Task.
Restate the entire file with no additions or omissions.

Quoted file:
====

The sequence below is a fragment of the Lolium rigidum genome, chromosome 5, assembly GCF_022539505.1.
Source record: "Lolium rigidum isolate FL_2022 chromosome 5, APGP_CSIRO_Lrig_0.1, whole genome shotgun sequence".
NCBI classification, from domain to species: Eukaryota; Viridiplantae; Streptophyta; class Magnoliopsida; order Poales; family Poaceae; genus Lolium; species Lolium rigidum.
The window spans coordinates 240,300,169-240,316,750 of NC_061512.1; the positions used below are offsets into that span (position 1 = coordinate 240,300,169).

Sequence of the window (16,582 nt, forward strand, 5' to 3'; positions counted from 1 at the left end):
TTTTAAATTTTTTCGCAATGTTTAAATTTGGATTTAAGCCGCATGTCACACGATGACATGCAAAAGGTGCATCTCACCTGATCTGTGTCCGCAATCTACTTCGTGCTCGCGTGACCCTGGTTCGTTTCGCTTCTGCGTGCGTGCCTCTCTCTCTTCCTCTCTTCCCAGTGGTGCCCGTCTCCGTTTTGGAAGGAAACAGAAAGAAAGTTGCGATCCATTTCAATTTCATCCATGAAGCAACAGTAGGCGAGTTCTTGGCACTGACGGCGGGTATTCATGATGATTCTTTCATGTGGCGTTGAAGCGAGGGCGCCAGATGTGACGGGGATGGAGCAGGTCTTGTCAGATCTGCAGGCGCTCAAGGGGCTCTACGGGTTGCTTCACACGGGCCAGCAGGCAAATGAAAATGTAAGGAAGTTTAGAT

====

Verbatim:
The sequence below is a fragment of the Lolium rigidum genome, chromosome 5, assembly GCF_022539505.1.
Source record: "Lolium rigidum isolate FL_2022 chromosome 5, APGP_CSIRO_Lrig_0.1, whole genome shotgun sequence".
NCBI classification, from domain to species: Eukaryota; Viridiplantae; Streptophyta; class Magnoliopsida; order Poales; family Poaceae; genus Lolium; species Lolium rigidum.
The window spans coordinates 240,300,169-240,316,750 of NC_061512.1; the positions used below are offsets into that span (position 1 = coordinate 240,300,169).

Sequence of the window (16,582 nt, forward strand, 5' to 3'; positions counted from 1 at the left end):
TTTTAAATTTTTTCGCAATGTTTAAATTTGGATTTAAGCCGCATGTCACACGATGACATGCAAAAGGTGCATCTCACCTGATCTGTGTCCGCAATCTACTTCGTGCTCGCGTGACCCTGGTTCGTTTCGCTTCTGCGTGCGTGCCTCTCTCTCTTCCTCTCTTCCCAGTGGTGCCCGTCTCCGTTTTGGAAGGAAACAGAAAGAAAGTTGCGATCCATTTCAATTTCATCCATGAAGCAACAGTAGGCGAGTTCTTGGCACTGACGGCGGGTATTCATGATGATTCTTTCATGTGGCGTTGAAGCGAGGGCGCCAGATGTGACGGGGATGGAGCAGGTCTTGTCAGATCTGCAGGCGCTCAAGGGGCTCTACGGGTTGCTTCACACGGGCCAGCAGGCAAATGAAAATGTAAGGAAGTTTAGAT